Consider offering a light that provides low levels of UVB radiation. This will help the frogs metabolize calcium and prevent metabolic bone disease. I used a 2.0-strength bulb over the terrarium of my tiger-leg monkey frogs, placed above the screen section of the enclosure because glass and plastics filter out UVB. Remember that this bulb will need to be replaced at least once annually regardless of if it still emits visible light, and also that the amount of UVB radiation received by the frogs decreases the further away they are from it, so ensure there are perches and leaves where frogs can sleep during the day at least within a foot of the bulb.
The Best Tiger-leg Monkey Frog Enclosure Temperatures
Maintain a daytime temperature range between 75 and 82 degrees Fahrenheit, making sure to use an accurate thermometer to measure the temperature in all parts of the terrarium where the frogs may go. The warmest temperatures should be near the light source during the day and there should always be a cooler area available for the frogs elsewhere in the terrarium. At night, the temperature can drop by 5 to 10 degrees. It is especially important to avoid drafty conditions for tiger-legs where the temperature fluctuates frequently. Keep the terrarium away from windows, doors and air conditioners.
You should mist the terrarium at least once daily, sometimes more often if the room the frogs are kept in is particularly dry.
Humidity levels can vary within the terrarium, rising to nearly 100 percent after being misted with water down to between 50 to 80 percent during the rest of the day. You should mist the terrarium at least once daily, sometimes more often if the room the frogs are kept in is particularly dry. Not only does misting help maintain appropriate humidity levels, but it also keeps the substrate moist so live plants can grow. If your tap water is hard, reverse osmosis (RO) water can be used for misting to help avoid water spots from building on the glass.
Sometimes it is difficult to maintain tropical conditions within a terrarium during winter if you live in a temperate climate. Consider taping plastic wrap over half of the screen cover to restrict ventilation and help keep humidity levels up if the enclosures seems to dry quickly. However, it’s important that the environment never becomes stagnant because good air flow is just as, if not more, important than maintaining high levels of humidity.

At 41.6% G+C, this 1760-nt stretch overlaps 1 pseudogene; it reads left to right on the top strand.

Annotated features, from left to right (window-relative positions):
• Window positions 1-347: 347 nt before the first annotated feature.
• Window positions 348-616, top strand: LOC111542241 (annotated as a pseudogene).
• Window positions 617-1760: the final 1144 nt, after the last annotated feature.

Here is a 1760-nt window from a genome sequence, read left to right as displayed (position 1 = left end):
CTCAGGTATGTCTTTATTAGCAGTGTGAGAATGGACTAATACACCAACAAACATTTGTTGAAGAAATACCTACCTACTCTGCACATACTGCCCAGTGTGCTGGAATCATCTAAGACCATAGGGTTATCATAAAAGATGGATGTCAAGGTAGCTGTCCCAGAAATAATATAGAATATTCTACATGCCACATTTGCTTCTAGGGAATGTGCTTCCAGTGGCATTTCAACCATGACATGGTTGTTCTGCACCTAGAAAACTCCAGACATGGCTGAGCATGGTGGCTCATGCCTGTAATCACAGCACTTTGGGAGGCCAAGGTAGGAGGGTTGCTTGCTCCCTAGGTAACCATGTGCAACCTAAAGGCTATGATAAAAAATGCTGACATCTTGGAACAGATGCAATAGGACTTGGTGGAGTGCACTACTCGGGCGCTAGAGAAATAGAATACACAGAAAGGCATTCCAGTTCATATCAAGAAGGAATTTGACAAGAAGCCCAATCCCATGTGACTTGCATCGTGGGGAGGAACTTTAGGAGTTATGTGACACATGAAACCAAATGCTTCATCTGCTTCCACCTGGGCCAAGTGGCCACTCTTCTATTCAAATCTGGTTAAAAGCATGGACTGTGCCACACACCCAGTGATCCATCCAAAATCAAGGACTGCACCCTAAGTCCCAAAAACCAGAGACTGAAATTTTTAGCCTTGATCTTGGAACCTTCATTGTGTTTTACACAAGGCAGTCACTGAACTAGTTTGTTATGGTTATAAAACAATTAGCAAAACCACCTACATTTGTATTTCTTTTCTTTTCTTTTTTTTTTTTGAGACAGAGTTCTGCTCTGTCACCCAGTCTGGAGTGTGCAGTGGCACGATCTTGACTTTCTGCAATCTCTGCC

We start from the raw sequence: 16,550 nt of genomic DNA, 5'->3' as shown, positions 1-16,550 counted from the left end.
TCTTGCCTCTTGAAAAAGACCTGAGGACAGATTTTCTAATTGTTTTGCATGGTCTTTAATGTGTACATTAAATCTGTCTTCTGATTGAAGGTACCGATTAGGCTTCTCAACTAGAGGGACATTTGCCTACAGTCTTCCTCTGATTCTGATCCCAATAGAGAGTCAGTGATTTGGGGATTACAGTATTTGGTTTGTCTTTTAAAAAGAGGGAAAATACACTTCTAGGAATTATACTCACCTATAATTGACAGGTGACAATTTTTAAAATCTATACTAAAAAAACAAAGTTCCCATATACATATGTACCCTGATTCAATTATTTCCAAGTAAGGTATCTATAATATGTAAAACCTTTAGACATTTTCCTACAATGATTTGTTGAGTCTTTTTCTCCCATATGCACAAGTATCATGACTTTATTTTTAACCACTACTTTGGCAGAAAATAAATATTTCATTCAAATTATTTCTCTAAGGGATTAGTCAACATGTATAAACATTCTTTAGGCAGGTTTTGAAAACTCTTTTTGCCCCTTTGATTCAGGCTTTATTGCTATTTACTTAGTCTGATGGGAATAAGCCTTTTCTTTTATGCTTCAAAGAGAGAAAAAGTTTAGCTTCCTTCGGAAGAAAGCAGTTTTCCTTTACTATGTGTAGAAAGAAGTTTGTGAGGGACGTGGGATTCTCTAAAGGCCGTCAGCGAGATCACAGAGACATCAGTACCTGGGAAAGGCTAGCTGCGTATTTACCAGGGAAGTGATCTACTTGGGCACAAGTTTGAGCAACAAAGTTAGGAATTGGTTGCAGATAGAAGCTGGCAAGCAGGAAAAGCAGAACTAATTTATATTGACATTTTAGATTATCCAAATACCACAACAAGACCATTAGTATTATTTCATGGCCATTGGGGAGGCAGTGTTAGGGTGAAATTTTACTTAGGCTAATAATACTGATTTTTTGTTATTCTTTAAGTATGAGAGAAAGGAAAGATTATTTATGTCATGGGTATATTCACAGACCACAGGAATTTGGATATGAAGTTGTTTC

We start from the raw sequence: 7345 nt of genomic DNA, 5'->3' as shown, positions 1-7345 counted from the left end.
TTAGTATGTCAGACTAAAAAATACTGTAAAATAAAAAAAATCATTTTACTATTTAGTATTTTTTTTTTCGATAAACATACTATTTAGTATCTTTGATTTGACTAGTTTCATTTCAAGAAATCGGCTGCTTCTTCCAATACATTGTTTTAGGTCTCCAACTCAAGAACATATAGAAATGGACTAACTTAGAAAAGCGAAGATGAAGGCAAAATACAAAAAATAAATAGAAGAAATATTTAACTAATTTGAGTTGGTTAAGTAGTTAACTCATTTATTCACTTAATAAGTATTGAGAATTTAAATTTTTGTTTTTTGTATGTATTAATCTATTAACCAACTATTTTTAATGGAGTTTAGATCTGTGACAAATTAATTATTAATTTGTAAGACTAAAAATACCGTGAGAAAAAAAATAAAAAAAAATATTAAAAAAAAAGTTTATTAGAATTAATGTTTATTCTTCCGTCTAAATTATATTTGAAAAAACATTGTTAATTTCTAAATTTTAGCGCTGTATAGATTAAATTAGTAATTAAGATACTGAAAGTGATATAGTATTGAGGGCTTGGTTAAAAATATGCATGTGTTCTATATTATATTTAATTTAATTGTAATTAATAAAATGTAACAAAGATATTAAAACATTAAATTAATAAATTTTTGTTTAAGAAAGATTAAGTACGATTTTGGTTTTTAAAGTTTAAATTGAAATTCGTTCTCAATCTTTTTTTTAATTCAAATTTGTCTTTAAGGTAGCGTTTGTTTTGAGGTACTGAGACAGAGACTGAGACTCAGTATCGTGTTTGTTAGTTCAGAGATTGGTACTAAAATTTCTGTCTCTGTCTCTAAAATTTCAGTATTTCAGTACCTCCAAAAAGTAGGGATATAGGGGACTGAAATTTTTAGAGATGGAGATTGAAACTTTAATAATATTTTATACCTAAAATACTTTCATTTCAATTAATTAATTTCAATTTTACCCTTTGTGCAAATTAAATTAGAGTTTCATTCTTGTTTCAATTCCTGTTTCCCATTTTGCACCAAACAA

What To Feed A Tiger-leg Monkey Frog
My favorite part about keeping tiger-leg monkey frogs was watching them stalk prey at night. They are cautious amphibians, almost appearing to walk in slow-motion, carefully sneaking up on unsuspecting crickets and flies before making the attack. Feed them at night because they do not always wake up during the day, even if food is offered. Provide anywhere from two to eight food items per frog at least once every five days or more frequently. Juvenile frogs should be fed every night until they are adult, which could take up to a year.
Want To Learn More?
Crickets can make up the bulk of the captive diet. In addition to crickets, tiger-leg monkey frogs will eat house flies and the larger flightless fruit fly, Drosophila hydei, which should be offered every few feedings for variety. You can also try feeding small roaches and wax worms to monkey frogs. All food items should be no longer than the width of the frog’s mouth.
Dust food items in a high-quality powder nutritional supplement every other feeding. Juveniles can have their food supplemented with vitamins at every feeding. Replace the supplement every three to six months, and make sure it at least contains calcium, vitamin D3, vitamin A and is phosphorus-free.
While certainly deserving of more attention within herpetoculture, tiger-leg monkey frogs are not for everyone. They should not be handled frequently, if ever, and the delicate nature of the more commonly available wild-caught imports has put off many amphibian enthusiasts from working with them. Fortunately, captive-bred animals are sporadically available and a much better alternative to imported frogs. If you have the basics of tree frog husbandry down and are looking for a new project, give tiger-legs some serious consideration. They rank high on my list of favorite tree frog species I’ve ever kept.
Devin Edmonds has kept amphibians since childhood and runs a popular website about their care (amphibiancare.com). He currently resides in Madagascar, where he helps coordinate an amphibian captive-breeding facility with the conservation organization Mitsinjo.